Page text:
The Argonian Account
ecumus Scotti was drowning, and he didn’t think much of it. He couldn’t move his arms or his legs to swim because of the paralysis spell the Argonian peasant had lobbed at him, but he wasn’t quite sinking. The Onkobra River was a crashing force of white water and currents that could carry along large rocks with ease, so Scotti tumbled head over heels, spinning, bumping, bouncing along.
He figured that soon enough he would be dead, and that would be better than being in Black Marsh. He wasn’t too panicked about it all when he felt his lungs fill with water and cold blackness fell upon him.
For a while, for the first time in some time, Decumus Scotti felt peace. Blessed darkness. And then pain came to him, and he felt himself coughing, spewing water up from his belly and his lungs.
A voice said, “Oh bother, he’s alive, ain’t he, now?”
Scotti wasn’t quite sure if that were true, even when he opened his eyes and looked at the face above him. It was an Argonian, but unlike any he had seen anywhere. The face was thin and long like a thick lance; the scales were ruby-red, brilliant in the sunlight. It blinked at him, its eyelids opening and closing in vertical slits.
“I don’t suppose we should eat you, should we now?” the creature smiled, and Scotti could tell from its teeth that it was no idle suggestion.
“Thank you,” said Scotti weakly. He craned his head slightly to find out who the “we” were, and discovered he was on the muddy bank of the still, sludgy river, surrounded by a group of Argonians with similarly needle-like faces and a whole rainbow of scales. Bright greens and gem-like purples, blues, and oranges.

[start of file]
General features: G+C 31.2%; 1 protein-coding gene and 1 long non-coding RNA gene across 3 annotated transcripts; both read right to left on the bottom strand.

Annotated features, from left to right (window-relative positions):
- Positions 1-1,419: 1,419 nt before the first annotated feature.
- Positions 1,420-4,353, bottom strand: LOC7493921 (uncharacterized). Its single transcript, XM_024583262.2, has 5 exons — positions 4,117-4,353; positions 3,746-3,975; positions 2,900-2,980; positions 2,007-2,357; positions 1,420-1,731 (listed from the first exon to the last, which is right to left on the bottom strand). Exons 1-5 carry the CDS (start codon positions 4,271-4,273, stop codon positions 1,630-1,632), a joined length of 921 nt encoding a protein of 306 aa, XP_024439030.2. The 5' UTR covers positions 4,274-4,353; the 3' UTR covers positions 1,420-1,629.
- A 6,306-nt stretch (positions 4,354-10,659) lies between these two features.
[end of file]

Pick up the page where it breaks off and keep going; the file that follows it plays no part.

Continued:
“Can you tell me, am I near – well, anywhere?”
The ruby-colored Argonian laughed. “No. You’re in the middle of everywhere, and near nowhere.”
“Oh,” said Scotti, who grasped the idea that space did not mean much in Black Marsh. “And what are you?”
“We are Agacephs,” the ruby-colored Argonian replied. “My name is Nomu.”
Scotti introduced himself. “I’m a senior clerk in Lord Vanech’s Building Commission in the Imperial City. My job was to come here to try to fix the problems with commerce, but I’ve lost my agenda, haven’t met with any of my contacts, the Archeins of Gideon…”
“Pompous, assimiliated, slaver kleptocrats,” a small lemon-colored Agaceph murmured with some feeling.
“…And now I just want to go home.”
Nomu smiled, his long mouth arching up like a host happy to see an unwanted guest leave a party. “Shehs will guide you.”
Shehs, it seemed, was the bitter little yellow creature, and he was not at all pleased at the assignment. With surprising strength, he hoisted Scotti up, and for a moment, the clerk was reminded of Gemullus dropping him into the bubbling muck that led to the Underground Express. Instead, Shehs shoved Scotti toward a tiny little raft, razor-thin, that bobbed on the surface of the water.